The Tasks of a Roller Operator

A roller is a vital piece of equipment when we consider how important it is that a site be level before it is developed. The leaning tower of Pisa would likely not have been so crooked had they had a roller handy. Thankfully, we have learned from our mistakes and make several forms of rollers that serve a multitude of purposes. Single drum rollers, double drum rollers, vibrating rollers and walk behind rollers, all illustrate how much construction has developed through the years as we have so many different types of rollers for so many different types of tasks. But one thing has remained constant. There has always been a roller operator to direct the machine. Regardless of the level of automation that modern rollers come with, it is still considered necessary to have a human being behind the wheel. And with this job being a popular form of entry into the construction industry, we thought it would be a good idea to expand a little bit into what being a roller operator entails. And to learn even more about roller ticket courses in Australia, please visit Roller Ticket.

The primary responsibility of a roller operator is to compact earth, subgrade, and asphalt surfaces. And to drive the machine over the material in repeated passes to ensure that the material is sufficiently compacted. But why drive a roller over the material at all? Why not leave it as is? The reasoning behind compacting is to remove as many air pockets and gaps in between the materials as possible so that there are no structural weaknesses, and the surface would be able to support a greater load before cracking. Compacting the material also make the surface more resilient and able to withstand natural threats to its integrity such as tree roots. The compacting of the soil also makes it more level as mentioned before and makes it more suitable to build on. However, there is very much a science behind the process of compacting, the speed at which the roller is driven, and the type of roller used will often make a huge difference to the end result.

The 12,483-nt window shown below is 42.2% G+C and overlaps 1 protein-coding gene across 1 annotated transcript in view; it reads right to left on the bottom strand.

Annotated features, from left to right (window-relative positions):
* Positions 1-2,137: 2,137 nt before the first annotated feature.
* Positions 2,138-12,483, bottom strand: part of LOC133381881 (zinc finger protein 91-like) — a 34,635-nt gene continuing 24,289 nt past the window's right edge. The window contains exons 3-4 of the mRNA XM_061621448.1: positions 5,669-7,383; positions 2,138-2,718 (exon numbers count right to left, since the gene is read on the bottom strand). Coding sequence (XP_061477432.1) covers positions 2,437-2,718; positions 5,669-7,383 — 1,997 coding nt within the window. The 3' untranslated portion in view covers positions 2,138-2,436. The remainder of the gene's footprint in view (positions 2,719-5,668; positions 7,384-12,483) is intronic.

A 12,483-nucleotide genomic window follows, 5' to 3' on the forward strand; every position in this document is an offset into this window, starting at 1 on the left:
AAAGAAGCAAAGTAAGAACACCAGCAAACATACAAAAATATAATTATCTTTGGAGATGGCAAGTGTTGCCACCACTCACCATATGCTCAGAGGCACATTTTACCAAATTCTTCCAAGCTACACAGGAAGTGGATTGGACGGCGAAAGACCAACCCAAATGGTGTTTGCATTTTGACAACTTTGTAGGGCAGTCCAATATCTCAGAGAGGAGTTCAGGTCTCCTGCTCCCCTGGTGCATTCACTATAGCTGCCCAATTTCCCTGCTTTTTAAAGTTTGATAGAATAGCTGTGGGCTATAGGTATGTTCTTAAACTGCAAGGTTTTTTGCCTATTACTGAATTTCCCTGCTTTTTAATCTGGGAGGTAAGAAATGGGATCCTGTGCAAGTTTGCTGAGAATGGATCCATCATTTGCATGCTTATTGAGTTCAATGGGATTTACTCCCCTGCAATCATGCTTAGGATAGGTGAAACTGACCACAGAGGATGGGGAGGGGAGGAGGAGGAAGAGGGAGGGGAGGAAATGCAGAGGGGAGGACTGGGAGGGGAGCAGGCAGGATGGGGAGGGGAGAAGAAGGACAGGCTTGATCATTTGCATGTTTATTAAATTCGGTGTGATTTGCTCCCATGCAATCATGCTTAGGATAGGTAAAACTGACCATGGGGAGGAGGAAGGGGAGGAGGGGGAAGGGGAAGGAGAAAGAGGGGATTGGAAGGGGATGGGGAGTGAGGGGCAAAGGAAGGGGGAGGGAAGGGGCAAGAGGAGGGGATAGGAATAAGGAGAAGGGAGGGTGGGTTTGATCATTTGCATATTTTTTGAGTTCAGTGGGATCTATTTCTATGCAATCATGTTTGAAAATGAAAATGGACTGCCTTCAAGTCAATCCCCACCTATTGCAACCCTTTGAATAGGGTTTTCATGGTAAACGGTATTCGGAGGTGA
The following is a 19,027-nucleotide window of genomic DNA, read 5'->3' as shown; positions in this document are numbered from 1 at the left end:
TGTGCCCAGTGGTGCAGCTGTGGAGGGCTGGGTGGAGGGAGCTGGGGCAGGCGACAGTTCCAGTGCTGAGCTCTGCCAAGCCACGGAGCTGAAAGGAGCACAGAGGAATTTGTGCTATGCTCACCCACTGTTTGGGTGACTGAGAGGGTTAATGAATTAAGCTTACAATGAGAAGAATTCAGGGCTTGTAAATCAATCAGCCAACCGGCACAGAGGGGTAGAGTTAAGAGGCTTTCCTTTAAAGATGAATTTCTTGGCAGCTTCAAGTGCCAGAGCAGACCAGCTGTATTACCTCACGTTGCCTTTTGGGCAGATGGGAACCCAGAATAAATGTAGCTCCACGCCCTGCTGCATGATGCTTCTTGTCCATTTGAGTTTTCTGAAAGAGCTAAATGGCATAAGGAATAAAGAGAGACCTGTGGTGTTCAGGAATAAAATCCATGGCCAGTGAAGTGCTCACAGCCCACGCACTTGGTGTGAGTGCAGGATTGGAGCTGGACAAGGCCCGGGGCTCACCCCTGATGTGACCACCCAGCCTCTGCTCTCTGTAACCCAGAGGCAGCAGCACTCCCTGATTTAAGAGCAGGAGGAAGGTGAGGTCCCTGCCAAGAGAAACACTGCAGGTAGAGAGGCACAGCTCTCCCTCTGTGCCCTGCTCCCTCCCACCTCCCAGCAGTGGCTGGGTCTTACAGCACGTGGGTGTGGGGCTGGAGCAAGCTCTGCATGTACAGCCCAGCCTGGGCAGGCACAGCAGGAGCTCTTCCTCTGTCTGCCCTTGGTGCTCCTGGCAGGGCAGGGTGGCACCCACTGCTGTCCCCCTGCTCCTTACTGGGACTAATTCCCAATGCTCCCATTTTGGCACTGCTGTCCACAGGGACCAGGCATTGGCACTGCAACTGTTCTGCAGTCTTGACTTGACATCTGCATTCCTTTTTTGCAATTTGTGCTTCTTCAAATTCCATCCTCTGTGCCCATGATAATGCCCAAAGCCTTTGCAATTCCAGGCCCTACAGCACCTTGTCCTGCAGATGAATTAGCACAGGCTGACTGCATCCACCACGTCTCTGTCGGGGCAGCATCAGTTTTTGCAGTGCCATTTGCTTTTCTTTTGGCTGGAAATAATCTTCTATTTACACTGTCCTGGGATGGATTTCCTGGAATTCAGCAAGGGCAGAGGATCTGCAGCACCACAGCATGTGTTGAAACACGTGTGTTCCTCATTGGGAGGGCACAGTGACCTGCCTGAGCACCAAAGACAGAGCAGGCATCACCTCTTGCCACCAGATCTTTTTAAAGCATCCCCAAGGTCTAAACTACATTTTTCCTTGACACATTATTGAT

The roller operator never works in a silo and works in tandem with his/her colleagues. Moving and operating the roller in accordance with hand signs and audio signals given by other members of a crew is a critical part of being a roller operator. Communication plays a large part in this job role as (s)he will likely have to communicate to the foreman or crew members about density requirements and about any flaws in the finished mat. The instances where communication plays a part in the roller operators’ daily life often extends beyond his/her job role. They may need to inform other workers of any potential hazards that they find on the construction site and be mindful of other workers that could be acting as obstructions and mindlessly blocking the path of the roller.

Ultimately the job of the roller can be quite complex depending on the projected end result of the work. However, it can be a lot of fun and poses the opportunity to learn and grow as a builder.